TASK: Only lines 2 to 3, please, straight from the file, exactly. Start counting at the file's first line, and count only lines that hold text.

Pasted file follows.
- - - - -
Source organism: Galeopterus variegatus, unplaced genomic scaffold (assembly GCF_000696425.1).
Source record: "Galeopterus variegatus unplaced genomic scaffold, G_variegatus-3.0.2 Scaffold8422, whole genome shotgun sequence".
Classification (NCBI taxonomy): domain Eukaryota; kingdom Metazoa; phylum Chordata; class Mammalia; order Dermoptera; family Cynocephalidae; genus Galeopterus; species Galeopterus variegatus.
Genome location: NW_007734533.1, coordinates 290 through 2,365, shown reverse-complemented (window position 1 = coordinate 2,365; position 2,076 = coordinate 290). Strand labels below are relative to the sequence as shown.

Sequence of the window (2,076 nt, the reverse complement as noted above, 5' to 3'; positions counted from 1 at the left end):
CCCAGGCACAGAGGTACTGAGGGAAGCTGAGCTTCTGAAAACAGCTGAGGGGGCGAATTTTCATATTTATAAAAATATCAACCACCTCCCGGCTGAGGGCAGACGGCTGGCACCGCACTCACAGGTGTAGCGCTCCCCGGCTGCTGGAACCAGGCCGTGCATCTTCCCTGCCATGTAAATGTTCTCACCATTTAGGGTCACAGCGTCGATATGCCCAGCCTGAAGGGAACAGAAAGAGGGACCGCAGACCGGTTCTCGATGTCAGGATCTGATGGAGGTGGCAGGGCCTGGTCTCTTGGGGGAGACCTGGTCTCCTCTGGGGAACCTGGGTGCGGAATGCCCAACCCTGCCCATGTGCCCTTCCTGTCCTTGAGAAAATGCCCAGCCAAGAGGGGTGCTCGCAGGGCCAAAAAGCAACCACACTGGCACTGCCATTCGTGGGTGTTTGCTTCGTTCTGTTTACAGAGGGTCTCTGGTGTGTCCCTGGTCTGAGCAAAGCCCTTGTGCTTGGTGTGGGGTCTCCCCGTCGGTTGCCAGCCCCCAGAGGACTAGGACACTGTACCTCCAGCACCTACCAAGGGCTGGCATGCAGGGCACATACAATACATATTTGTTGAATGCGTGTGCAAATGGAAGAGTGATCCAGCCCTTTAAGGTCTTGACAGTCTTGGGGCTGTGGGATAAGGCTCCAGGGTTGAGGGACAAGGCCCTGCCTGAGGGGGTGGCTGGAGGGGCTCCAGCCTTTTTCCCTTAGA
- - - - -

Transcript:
Source record: "Galeopterus variegatus unplaced genomic scaffold, G_variegatus-3.0.2 Scaffold8422, whole genome shotgun sequence".
Classification (NCBI taxonomy): domain Eukaryota; kingdom Metazoa; phylum Chordata; class Mammalia; order Dermoptera; family Cynocephalidae; genus Galeopterus; species Galeopterus variegatus.